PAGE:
Reviewby Carlo Santos, Oct 31st 2005
The Monkey King
Goku the Monkey King has set out on a westward journey to Tenjiku (India), accompanied by his pig companion Hakkai and the mystic nun Sanzo. Along the way he meets monsters, warriors and demons and fights them off with his magic staff and savage fighting technique. When Goku challenges Shaka (Buddha), however, he finds that pure physical strength is useless against someone who has abandoned physical existence. Maybe some five hundred years of rest and a re-awakening by the monk Genjo will get Goku back on track.
Manga and anime fans might have heard of Journey to the West as "the story that Dragon Ball is based on." Or perhaps they know it through the bishounen adventure Saiyuki, or even the children's anime that aired in Japan recently, Patalliro Saiyuki. None of these, however, could prepare anyone for Katsuya Terada's The Monkey King, a sexed-up, ultra-violent version of the classic story. Mischievous Goku is now a bloodthirsty ape, his companions are symbols of depravity, and his foes are horrific monsters and demons. The most stunning difference, however, is that The Monkey King is in color. It's grotesque, it's twisted, but with artwork like this, how can you look away?
With 100 long chapters of story, the original Journey to the West provides plenty of source material for adaptation. Thus, Terada's job isn't so much to spin fresh tales but to interpret well-known characters and scenarios. Goku's exploits are described in short, violent outbursts, each chapter being just eight pages long. This staccato pacing, often featuring huge jumps from scene to scene, takes some getting used to for manga readers accustomed to the 20- to 30-page chapters of more typical works. Even in the space of eight pages, though, the story always gets somewhere: Goku makes sure to defeat an opponent (or two, or twenty) whenever he takes another big step westward.
Of course, this setup would probably be a generic adventure story were it not for Terada pushing everything to the extreme. Goku doesn't just beat his opponents; he shoves his staff through their heads. Seduction doesn't just happen with a smile and a flirt, but with straight-out intercourse. Despite the emphasis on gory battles and sexual decadence, however, there's still enough interaction and dialogue to reveal each character's personality. It takes maybe five pages to learn that Goku is a ruthless warrior that's part human, beast and god, and he stops at nothing to get what he wants. Complementing this pure surge of aggression is weak-willed Hakkai, who often needs Goku to get him out of unexpected scrapes. Even Sanzo the nun, who spends the entire first volume bound and gagged, establishes her role in the story with just a few potent words.
Terada builds a world of primal instincts and feelings with a powerful but rare manga technique: full color. Each panel takes on a mood of its own as it illuminates Goku's journey with otherworldly shades and hues. Such vivid colors and backgrounds make it easy to miss the well-planned character designs: Goku's fierce man-ape stature is all but a physical manifestation of his personality, and likewise for Hakkai's lumpy body. The various women and woman-like creatures (clearly Terada's strong suit) in the story often show up nude, but it's a forbidding kind of sensuality. The rules of this world are clear—if it's got boobs, it probably wants to kill you, and if it doesn't have boobs, it probably still wants to kill you. However, it's Goku who does most of the killing, his attacks brought to life by striking angles and special effects. The action scenes can be hard to read, though; with so much emphasis on color and stylish illustration, the flow and movement of the characters gets lost.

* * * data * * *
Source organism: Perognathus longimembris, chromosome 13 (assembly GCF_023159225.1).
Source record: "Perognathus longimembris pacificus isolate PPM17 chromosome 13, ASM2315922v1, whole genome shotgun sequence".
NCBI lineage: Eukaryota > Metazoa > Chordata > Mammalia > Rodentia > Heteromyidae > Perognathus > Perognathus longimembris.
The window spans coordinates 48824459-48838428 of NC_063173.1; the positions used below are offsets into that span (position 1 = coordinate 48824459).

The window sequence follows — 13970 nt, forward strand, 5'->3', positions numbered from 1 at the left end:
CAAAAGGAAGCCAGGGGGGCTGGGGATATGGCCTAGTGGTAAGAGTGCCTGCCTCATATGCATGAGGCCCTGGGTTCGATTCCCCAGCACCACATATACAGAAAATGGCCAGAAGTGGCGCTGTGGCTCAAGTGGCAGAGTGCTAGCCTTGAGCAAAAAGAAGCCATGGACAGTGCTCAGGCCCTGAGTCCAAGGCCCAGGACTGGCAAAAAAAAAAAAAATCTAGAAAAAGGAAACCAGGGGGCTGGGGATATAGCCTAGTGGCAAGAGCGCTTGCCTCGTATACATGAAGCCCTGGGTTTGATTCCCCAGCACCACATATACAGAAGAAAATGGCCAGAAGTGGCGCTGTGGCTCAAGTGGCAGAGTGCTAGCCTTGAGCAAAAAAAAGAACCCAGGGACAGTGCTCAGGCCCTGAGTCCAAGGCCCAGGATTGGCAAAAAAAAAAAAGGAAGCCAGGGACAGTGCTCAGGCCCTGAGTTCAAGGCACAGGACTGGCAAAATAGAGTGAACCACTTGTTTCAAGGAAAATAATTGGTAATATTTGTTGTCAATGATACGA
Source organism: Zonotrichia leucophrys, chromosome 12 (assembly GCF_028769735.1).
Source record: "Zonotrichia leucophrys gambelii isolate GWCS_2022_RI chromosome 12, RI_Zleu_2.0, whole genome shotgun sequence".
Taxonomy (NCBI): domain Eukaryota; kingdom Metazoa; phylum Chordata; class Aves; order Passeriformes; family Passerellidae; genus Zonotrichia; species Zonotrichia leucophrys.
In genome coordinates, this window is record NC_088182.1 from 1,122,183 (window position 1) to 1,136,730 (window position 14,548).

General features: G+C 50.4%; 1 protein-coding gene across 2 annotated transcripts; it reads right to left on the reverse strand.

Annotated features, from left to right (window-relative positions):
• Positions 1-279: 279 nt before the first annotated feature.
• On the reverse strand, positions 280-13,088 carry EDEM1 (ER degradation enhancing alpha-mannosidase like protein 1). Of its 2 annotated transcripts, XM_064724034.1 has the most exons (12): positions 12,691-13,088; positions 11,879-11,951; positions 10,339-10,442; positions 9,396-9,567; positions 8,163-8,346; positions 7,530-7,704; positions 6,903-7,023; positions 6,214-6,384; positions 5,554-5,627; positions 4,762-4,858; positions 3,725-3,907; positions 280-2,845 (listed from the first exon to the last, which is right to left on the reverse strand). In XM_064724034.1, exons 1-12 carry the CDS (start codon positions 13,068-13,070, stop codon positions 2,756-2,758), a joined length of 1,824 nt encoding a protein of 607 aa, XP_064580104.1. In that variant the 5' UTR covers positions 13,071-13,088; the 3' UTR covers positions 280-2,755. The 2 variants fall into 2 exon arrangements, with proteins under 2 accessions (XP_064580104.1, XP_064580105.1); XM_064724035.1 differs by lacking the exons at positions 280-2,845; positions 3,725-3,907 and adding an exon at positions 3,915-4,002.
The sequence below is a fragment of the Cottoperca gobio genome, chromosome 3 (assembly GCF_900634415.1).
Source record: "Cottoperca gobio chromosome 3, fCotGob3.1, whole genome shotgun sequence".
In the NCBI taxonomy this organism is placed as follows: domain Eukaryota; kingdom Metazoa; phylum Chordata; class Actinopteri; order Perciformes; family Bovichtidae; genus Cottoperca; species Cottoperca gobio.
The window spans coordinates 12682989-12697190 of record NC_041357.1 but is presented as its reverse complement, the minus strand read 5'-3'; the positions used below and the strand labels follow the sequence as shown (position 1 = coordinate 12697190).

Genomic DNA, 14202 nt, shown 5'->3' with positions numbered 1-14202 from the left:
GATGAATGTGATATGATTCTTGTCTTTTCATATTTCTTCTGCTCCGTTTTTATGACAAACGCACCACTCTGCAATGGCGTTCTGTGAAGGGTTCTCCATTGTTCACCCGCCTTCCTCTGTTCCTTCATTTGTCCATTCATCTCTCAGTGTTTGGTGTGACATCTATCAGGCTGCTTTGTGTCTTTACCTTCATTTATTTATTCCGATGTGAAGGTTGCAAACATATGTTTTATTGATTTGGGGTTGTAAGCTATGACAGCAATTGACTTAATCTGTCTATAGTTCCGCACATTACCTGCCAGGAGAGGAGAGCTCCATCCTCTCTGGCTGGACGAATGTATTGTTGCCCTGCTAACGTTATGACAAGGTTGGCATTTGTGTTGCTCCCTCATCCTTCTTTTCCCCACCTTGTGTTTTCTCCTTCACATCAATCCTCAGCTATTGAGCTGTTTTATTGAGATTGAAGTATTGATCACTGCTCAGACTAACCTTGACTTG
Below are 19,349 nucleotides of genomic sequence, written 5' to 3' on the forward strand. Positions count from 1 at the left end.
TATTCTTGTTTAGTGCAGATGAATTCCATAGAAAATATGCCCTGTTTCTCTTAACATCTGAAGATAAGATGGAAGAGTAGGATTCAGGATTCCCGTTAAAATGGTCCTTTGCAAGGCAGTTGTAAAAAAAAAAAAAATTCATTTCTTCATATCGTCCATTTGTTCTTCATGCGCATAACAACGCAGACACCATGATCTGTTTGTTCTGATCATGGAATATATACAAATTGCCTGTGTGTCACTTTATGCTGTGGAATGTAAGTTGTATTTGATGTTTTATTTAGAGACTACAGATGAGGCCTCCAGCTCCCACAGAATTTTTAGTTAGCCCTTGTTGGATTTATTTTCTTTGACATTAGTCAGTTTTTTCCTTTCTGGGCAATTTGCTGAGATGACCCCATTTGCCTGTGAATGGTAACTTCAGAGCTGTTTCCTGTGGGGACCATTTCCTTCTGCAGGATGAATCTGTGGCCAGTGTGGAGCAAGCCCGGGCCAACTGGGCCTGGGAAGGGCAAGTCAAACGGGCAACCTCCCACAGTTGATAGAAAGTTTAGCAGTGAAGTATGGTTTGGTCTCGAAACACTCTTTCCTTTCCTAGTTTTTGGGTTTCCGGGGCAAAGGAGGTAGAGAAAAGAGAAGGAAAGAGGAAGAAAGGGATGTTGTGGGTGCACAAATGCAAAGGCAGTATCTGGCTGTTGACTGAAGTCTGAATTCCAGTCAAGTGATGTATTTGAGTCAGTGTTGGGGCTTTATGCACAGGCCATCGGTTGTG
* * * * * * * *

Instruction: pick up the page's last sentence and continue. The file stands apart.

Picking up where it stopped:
"Character design" takes on a new meaning with Terada's creative use of kanji characters as sound effects, going beyond the typical kana sound effects (don! guru guru!) of mainstream manga. Because of kanji's complicated nature—they represent words and meanings, not just sounds, and are often rendered in this manga more like art than text—Dark Horse leaves these characters untouched and explains them with a glossary in the back. The glossary, however, often gets so wordy that you'll have to read this volume twice, once for all the explanations and again to get the flow of the story.
Even with all that special care to preserve the "special" characters, Dark Horse slips into its usual habit of translating and altering the simpler sound effects into English ones. If they're going through so much trouble to explain a handful of effects, why not just leave all of them alone? Fortunately, the choice of font and design helps to blend the English sound effects in with the artwork. Dialogue also rolls along smoothly, even though it tries too hard to sound archaic; at least it's better to have dialogue with a distinct personality (in this case, the language of ancient legends) rather than no personality at all. Carl Gustav Horn's afterword also provides insights into the Buddhist history and events surrounding The Monkey King legend.
The Journey to the West may be a familiar tale, but Katsuya Terada takes it into the world of the unfamiliar with his vivid and often disturbing visuals. More than that, he takes into the world of full color, which is about as unfamiliar as it gets when it comes to manga. This might not suit everyone's taste—too much sex and violence just gets mind-numbing after a while—and it's probably not the way to go if you want to know the real story. As far as interpretations go, however, Katsuya Terada's The Monkey King is the manga of choice for a harsh, uncompromising view of East Asia's most well-known man-beast-god.
Overall : B
Story : B-
Art : A
+ Outstanding color artwork and intense, graphic action.
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